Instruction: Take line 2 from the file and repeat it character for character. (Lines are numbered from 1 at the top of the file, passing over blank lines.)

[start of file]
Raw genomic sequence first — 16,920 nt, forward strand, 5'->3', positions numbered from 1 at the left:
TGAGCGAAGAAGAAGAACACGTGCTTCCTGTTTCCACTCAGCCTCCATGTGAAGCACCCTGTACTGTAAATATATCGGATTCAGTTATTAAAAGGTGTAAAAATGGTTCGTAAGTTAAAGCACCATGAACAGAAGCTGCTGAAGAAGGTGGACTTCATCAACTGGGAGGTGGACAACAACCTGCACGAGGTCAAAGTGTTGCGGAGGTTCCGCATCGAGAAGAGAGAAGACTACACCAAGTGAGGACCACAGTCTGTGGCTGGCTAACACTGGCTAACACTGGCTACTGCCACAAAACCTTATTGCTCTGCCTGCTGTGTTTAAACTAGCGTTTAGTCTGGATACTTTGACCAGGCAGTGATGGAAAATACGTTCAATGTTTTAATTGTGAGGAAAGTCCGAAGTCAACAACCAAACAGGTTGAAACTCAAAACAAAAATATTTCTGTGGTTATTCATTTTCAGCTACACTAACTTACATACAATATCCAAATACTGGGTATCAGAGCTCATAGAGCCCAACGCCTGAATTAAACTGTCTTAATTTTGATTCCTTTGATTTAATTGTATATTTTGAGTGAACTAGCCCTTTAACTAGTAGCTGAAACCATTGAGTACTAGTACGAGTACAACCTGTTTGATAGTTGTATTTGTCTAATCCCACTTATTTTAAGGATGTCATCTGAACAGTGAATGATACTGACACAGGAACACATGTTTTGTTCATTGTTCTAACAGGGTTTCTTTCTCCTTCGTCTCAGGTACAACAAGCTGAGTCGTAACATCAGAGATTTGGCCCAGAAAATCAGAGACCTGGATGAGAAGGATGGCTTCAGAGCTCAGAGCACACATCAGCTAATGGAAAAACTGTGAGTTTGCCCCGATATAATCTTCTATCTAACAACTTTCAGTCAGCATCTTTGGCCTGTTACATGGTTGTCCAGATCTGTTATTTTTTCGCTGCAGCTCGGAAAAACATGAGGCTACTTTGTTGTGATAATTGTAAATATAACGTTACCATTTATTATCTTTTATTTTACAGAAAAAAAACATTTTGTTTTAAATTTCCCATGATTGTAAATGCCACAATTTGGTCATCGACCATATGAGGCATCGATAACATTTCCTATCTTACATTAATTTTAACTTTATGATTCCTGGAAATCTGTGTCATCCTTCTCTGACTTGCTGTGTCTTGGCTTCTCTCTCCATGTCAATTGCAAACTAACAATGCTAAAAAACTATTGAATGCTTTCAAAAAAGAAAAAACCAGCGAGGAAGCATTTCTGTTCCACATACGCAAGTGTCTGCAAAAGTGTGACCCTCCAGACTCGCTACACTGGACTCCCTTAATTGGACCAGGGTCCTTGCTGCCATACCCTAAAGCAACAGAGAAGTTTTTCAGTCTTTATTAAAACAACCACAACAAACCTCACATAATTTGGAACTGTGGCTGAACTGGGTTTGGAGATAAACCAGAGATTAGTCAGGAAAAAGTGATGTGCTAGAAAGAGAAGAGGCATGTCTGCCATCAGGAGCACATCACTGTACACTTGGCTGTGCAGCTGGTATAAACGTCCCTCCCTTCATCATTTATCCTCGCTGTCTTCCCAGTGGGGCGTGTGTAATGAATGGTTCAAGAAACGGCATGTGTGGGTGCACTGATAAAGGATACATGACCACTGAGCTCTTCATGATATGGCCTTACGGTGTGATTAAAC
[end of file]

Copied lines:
TGAGCGAAGAAGAAGAACACGTGCTTCCTGTTTCCACTCAGCCTCCATGTGAAGCACCCTGTACTGTAAATATATCGGATTCAGTTATTAAAAGGTGTAAAAATGGTTCGTAAGTTAAAGCACCATGAACAGAAGCTGCTGAAGAAGGTGGACTTCATCAACTGGGAGGTGGACAACAACCTGCACGAGGTCAAAGTGTTGCGGAGGTTCCGCATCGAGAAGAGAGAAGACTACACCAAGTGAGGACCACAGTCTGTGGCTGGCTAACACTGGCTAACACTGGCTACTGCCACAAAACCTTATTGCTCTGCCTGCTGTGTTTAAACTAGCGTTTAGTCTGGATACTTTGACCAGGCAGTGATGGAAAATACGTTCAATGTTTTAATTGTGAGGAAAGTCCGAAGTCAACAACCAAACAGGTTGAAACTCAAAACAAAAATATTTCTGTGGTTATTCATTTTCAGCTACACTAACTTACATACAATATCCAAATACTGGGTATCAGAGCTCATAGAGCCCAACGCCTGAATTAAACTGTCTTAATTTTGATTCCTTTGATTTAATTGTATATTTTGAGTGAACTAGCCCTTTAACTAGTAGCTGAAACCATTGAGTACTAGTACGAGTACAACCTGTTTGATAGTTGTATTTGTCTAATCCCACTTATTTTAAGGATGTCATCTGAACAGTGAATGATACTGACACAGGAACACATGTTTTGTTCATTGTTCTAACAGGGTTTCTTTCTCCTTCGTCTCAGGTACAACAAGCTGAGTCGTAACATCAGAGATTTGGCCCAGAAAATCAGAGACCTGGATGAGAAGGATGGCTTCAGAGCTCAGAGCACACATCAGCTAATGGAAAAACTGTGAGTTTGCCCCGATATAATCTTCTATCTAACAACTTTCAGTCAGCATCTTTGGCCTGTTACATGGTTGTCCAGATCTGTTATTTTTTCGCTGCAGCTCGGAAAAACATGAGGCTACTTTGTTGTGATAATTGTAAATATAACGTTACCATTTATTATCTTTTATTTTACAGAAAAAAAACATTTTGTTTTAAATTTCCCATGATTGTAAATGCCACAATTTGGTCATCGACCATATGAGGCATCGATAACATTTCCTATCTTACATTAATTTTAACTTTATGATTCCTGGAAATCTGTGTCATCCTTCTCTGACTTGCTGTGTCTTGGCTTCTCTCTCCATGTCAATTGCAAACTAACAATGCTAAAAAACTATTGAATGCTTTCAAAAAAGAAAAAACCAGCGAGGAAGCATTTCTGTTCCACATACGCAAGTGTCTGCAAAAGTGTGACCCTCCAGACTCGCTACACTGGACTCCCTTAATTGGACCAGGGTCCTTGCTGCCATACCCTAAAGCAACAGAGAAGTTTTTCAGTCTTTATTAAAACAACCACAACAAACCTCACATAATTTGGAACTGTGGCTGAACTGGGTTTGGAGATAAACCAGAGATTAGTCAGGAAAAAGTGATGTGCTAGAAAGAGAAGAGGCATGTCTGCCATCAGGAGCACATCACTGTACACTTGGCTGTGCAGCTGGTATAAACGTCCCTCCCTTCATCATTTATCCTCGCTGTCTTCCCAGTGGGGCGTGTGTAATGAATGGTTCAAGAAACGGCATGTGTGGGTGCACTGATAAAGGATACATGACCACTGAGCTCTTCATGATATGGCCTTACGGTGTGATTAAAC